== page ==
Tag Archives: Art

Museums: Don’t be scared of the re-brand! (Pt. 2)

(You can read Part 1 by clicking here.)

Sometimes Re-branding is Necessary

It is imperative that museums constantly reevaluate the messages they project about themselves to the public, what can be considered branding. Re-branding is a part of revamping or even creating an identity for the institution. Thor writes that re-branding:

“is not simply a marketing initiative. It’s a holistic process that must consider and represent every aspect of any organization. Branding is not just about how you want to be seen. It’s about showing the world what you are and what you believe in…your brand must capture your vision, mission and values, not just a subset” (para. 6).

DeLouise suggests, “Re-branding is always an act of imagination. The question to ask if you want to re-brand is “will this propel our mission?” (para. 5). Also called brand repositioning, this process can be difficult and time-intensive. Notwithstanding the financial burden, a museum may not have the resources necessary to change the public’s mind about who they are and what they offer. If an institution is going to re-brand, this not only means a overhaul of its current messaging, logo, graphic standards, and communications processes, but also requires the organization to strategically determine how they are going to persuade visitors and non-visitors to think about their museum in a different way, away from the frame of previous experiences and impressions.

VanAuken (Branding Strategy Insider) offers the following conditions under which an organization might re-brand:

  • “Your brand has a bad, confusing or nonexistent image…
  • Your organization is significantly altering its strategic direction…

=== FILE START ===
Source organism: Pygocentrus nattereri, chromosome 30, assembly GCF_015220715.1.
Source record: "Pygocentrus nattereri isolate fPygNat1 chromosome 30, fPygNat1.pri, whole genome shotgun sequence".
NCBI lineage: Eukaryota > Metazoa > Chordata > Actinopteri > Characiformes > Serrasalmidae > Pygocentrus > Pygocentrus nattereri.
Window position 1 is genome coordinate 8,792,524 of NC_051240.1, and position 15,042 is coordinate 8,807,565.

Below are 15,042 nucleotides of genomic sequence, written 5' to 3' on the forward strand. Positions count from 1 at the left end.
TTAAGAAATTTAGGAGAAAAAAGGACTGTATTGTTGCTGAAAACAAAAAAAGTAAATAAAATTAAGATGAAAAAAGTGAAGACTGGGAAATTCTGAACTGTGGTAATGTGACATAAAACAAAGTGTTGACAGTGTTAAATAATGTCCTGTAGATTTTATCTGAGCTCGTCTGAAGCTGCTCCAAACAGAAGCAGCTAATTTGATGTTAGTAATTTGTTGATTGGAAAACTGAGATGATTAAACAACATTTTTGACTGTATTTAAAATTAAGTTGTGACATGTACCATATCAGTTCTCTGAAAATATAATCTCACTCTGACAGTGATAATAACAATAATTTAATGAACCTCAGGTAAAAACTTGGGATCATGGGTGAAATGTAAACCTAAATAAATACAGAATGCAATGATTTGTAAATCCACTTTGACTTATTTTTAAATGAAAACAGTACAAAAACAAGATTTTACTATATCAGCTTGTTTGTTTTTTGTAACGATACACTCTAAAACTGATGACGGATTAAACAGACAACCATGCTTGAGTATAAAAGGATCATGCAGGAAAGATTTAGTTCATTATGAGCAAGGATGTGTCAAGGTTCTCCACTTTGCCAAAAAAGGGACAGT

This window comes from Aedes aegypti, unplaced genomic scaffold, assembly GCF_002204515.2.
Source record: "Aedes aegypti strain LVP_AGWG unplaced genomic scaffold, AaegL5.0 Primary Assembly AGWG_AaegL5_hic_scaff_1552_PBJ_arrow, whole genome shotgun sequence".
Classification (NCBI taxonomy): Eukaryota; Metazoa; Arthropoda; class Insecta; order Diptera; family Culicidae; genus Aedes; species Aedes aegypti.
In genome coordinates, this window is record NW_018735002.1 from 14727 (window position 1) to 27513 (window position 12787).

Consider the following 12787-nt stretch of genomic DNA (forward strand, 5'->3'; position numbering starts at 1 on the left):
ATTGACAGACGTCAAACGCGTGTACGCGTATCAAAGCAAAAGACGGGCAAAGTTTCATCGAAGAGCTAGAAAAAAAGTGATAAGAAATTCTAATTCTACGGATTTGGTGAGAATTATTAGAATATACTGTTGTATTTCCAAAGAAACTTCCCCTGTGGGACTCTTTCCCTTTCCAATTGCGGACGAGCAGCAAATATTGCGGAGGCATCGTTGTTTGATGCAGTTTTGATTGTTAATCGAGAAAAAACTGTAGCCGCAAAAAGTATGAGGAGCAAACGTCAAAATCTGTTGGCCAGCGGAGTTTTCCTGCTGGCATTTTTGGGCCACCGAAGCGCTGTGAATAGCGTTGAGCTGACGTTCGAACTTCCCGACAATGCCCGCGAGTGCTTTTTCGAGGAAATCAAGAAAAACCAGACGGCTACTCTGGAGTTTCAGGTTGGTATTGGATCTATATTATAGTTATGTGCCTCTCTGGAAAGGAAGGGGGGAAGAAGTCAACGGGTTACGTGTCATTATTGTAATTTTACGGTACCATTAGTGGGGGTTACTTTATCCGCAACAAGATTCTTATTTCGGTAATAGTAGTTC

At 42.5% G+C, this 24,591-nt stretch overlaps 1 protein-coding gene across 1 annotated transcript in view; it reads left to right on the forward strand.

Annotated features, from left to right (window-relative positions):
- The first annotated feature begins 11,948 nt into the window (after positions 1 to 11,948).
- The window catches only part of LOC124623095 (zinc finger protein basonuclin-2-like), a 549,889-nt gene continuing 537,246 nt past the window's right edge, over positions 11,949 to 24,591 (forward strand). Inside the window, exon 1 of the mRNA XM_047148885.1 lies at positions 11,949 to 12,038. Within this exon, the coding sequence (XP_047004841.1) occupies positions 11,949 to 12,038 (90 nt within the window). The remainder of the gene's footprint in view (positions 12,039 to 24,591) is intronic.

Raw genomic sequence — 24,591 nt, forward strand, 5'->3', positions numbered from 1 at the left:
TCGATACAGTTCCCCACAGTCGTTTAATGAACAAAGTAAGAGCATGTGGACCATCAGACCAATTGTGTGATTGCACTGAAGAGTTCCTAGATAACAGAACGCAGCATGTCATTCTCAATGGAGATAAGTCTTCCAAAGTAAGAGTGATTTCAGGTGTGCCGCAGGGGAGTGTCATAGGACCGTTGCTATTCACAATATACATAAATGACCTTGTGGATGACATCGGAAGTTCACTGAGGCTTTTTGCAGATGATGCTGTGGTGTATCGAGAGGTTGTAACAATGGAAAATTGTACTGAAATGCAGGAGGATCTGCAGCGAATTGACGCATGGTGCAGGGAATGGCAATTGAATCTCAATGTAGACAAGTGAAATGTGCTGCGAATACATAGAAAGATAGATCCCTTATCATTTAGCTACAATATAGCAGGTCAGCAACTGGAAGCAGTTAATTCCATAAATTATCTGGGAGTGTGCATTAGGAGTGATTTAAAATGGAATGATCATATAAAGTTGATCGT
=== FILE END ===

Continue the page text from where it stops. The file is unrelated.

• Your organization has acquired a very powerful proprietary advantage that must be worked into the brand positioning.
  • You are broadening your brand to appeal to additional consumers or consumer need segments for whom the current brand positioning won’t work.”

VanAuken operates from a commercial standpoint, but his ideas resonate with museums, which also struggle to establish a reputation due to a bad image. The catalyst for change may be that the organization wishes to alter their focus from being an institution known for putting on blockbuster exhibitions to one that showcases more regional art and artists. Many non-profits want to reach out to a younger demographic like Generation Y, individuals born between 1977 and 1998. Appealing to a new segment of the population may require a museum to change its brand so that it is more easily communicated across electronic media platforms like a Facebook fan page, an e-newsletter, or a blog.

How does a museum ensure that its new brand will thrive? As with any investment, monetary or otherwise, the return-on-investment is not always guaranteed, but there are ways an organization can strategize for brand success. Brothers Chip and Dan Heath (of “Made to Stick” notoriety) use the term “stick” to describe ideas that are “understood and remembered, and have a lasting impact—they change your audience’s opinions or behavior” (p. 8). In the twenty-first century, institutions should rely on an integration of traditional and guerilla marketing techniques to communicate a new identity to the public.